European authorities have issued guidelines for vitamin D supplementation - but do they ensure we get enough? [Image: Bigstock]

European authority issues vitamin D recommendations

29 March, 2016

Natural Health News — The European Food Safety Authority (EFSA) has for the first time issued vitamin D intake recommendations for European adults, pregnant women, children and infants.

Using bodily vitamin D levels known as (serum 25(OH)D) as its basic measure, EFSA’s Panel on Dietetic Products, Nutrition and Allergies (NDA) set an adequate intake (AI) level of

  • 15 micrograms (µg) per day from food sources for adults and children
  • 10 µg per day for infants aged 7–11 months.

After consideration of factors like exposure to sun (which provokes bodily vitamin D production) these levels, it said, would help to ensure a healthy serum level of 50 nanomoles per litre (nmol/L) that would prevent adverse musculoskeletal and pregnancy-related health outcomes.”

While Authority said the data was strong enough to indicate benefits for muscle and skeletal health outcomes like rickets and osteoporosis, it has drawn no conclusions on other health benefits and or for breastfeeding women.

What you need to know

» The European Food Safety Authority (EFSA) has for the first time issued vitamin D intake recommendations covering adults, pregnant women, children and infants.

» Some critics argue that the recommended levels are still too low to prevent problems like rickets.

» Whatever the correct levels are, it is clear that for many, reaching and maintaining sufficient levels of the ‘sunshine vitamin’ will not be possible without supplements.

The NDA noted the difficulty in establishing vitamin D dietary reference values (DRVs) due to the complex interplay between how much of the ‘sunshine vitamin’ is generated in the body and how much is synthesised from sources like foods and food supplements.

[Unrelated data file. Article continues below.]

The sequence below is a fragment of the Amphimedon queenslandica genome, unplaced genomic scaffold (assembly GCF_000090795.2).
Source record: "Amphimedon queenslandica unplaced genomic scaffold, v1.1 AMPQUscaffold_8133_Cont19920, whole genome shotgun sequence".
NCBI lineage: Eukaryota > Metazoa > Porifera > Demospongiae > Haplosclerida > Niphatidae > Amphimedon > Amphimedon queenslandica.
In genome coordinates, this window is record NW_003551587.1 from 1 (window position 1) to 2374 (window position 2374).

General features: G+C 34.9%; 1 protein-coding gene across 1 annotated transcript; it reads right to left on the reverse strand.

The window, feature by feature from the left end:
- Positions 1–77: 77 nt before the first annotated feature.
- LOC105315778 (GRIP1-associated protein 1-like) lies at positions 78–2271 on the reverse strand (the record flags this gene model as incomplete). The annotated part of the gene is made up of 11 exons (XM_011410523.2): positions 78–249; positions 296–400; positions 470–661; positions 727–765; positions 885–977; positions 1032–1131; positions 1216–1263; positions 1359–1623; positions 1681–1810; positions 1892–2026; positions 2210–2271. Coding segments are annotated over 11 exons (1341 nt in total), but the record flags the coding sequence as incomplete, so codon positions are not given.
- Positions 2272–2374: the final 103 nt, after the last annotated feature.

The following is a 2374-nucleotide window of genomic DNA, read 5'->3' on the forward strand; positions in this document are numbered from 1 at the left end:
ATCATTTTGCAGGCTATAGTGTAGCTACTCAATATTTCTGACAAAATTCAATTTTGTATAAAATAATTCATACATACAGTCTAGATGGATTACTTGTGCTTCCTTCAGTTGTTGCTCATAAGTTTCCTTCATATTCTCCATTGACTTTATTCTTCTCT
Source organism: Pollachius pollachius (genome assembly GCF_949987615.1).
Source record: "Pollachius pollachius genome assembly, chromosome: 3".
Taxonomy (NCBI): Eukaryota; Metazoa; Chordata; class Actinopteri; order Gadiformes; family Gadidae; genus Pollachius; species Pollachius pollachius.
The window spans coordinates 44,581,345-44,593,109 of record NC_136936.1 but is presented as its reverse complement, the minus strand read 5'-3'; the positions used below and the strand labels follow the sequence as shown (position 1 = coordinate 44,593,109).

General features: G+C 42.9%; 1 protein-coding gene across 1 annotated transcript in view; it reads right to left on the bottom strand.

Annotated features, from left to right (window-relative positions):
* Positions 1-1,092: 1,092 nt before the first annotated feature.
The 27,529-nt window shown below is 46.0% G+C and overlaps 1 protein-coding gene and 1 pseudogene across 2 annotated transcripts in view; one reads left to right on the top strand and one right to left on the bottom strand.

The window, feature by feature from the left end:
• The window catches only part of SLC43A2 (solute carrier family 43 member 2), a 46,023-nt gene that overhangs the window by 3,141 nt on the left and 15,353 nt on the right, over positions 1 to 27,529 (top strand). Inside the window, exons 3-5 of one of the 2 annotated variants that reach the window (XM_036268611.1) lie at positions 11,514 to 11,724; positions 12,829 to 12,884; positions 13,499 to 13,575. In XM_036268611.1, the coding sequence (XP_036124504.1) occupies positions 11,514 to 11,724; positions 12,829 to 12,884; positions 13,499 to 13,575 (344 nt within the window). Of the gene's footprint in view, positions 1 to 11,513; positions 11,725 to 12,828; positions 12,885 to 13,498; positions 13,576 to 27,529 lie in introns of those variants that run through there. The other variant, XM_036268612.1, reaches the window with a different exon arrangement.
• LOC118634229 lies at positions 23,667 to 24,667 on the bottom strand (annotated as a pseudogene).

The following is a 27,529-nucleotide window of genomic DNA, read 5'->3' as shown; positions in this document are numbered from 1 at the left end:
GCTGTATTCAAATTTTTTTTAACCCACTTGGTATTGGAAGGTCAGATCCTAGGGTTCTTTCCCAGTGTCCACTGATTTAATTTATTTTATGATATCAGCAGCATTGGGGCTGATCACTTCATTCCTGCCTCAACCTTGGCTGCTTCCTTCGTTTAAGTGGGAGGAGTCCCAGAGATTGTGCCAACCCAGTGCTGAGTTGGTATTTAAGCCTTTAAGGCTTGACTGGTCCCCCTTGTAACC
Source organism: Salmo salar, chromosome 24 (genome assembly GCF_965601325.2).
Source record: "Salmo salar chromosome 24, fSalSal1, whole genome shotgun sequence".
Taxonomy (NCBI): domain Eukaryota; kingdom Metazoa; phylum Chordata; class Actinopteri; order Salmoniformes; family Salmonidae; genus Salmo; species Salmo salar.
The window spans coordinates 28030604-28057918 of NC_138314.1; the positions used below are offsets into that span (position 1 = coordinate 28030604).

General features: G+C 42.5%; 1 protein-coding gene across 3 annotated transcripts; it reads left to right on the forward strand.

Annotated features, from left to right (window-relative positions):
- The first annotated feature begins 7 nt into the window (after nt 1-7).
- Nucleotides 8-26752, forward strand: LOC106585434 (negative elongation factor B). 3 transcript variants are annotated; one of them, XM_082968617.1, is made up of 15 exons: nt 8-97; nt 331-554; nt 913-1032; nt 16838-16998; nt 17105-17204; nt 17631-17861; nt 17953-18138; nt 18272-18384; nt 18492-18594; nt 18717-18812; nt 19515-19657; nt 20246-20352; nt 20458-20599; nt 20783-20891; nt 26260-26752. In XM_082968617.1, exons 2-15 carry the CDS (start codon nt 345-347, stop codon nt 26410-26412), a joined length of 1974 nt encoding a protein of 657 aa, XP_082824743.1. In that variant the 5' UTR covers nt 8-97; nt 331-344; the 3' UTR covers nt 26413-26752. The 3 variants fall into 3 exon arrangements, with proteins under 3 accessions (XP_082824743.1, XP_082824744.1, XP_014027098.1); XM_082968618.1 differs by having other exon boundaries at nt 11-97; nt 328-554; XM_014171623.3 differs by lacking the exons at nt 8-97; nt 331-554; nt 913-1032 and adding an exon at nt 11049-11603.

The new proposed guidelines are now open for public consultation until May 16.

Too low?

The new recommended levels are based on a meta-analysis of 83 trials, performed specifically for the NDA.

However some groups believe that the AI has been set too low. Dr Robert Verkerk, executive and scientific director at the Alliance for Natural Health-International (ANH-I), said he believes that “EFSA has been very selective in the data they have used. The opinion ignores clinical perspectives as well as the huge potential for nutrients to be used as a low-cost mechanism for disease prevention.”

Dr Verkerk said, that in its response to the consultation it would how evidence recommending that around 100 µg would be more effective in combatting muscular skeletal issues like rickets.

He added the agency would benefit from dialogue with clinicians: “You need to look beyond research on a single vitamin studied in isolation if you are developing public health policy and disease prevention strategies that are amenable to the general public.”

A complex debate

Vitamin D is a fat-soluble vitamin family encompassing ergocalciferol (vitamin D2) and cholecalciferol (vitamin D3). Both forms are found in foods and supplements, while vitamin D3 is synthesised in the body when skin is exposed to UV light (like the sun).

In sunnier climes it noted the requirement for dietary vitamin D is lower or may even be zero.

But in the UK, about one in five adults estimated to have serum levels below 25nmol/L (half of what it should be).

Current UK government advice, replicated in many European nations, states no additional dietary intake of vitamin D is necessary for individuals living a ‘normal lifestyle’.

Rickets, rates of which have been rising in recent years in many countries, causes bones to become soft and weak in children, which can lead to bone deformities.

The need for supplements

But others noted the EFSA levels were broadly in line with the likes of the Institute of Medicine (IOM) in the US (15 µg) and recently issued recommendations from the UK Department of Health Scientific Advisory Committee on Nutrition (SACN) of 10 µg for adults and children.

“There is a general recognition that obtaining even the current recommended levels of vitamin D through diet alone is impossible and that, for more northerly European areas, it is not possible to obtain sufficient vitamin D through sunlight to sustain blood levels throughout the year,” said John Smith, chief executive of the supplements trade group, Proprietary Association of Great Britain (PAGB).

“If the EFSA recommendations are ultimately adopted in the EU, the UK government will need to actively recommend the consumption of food supplements in order for people to achieve the levels advised.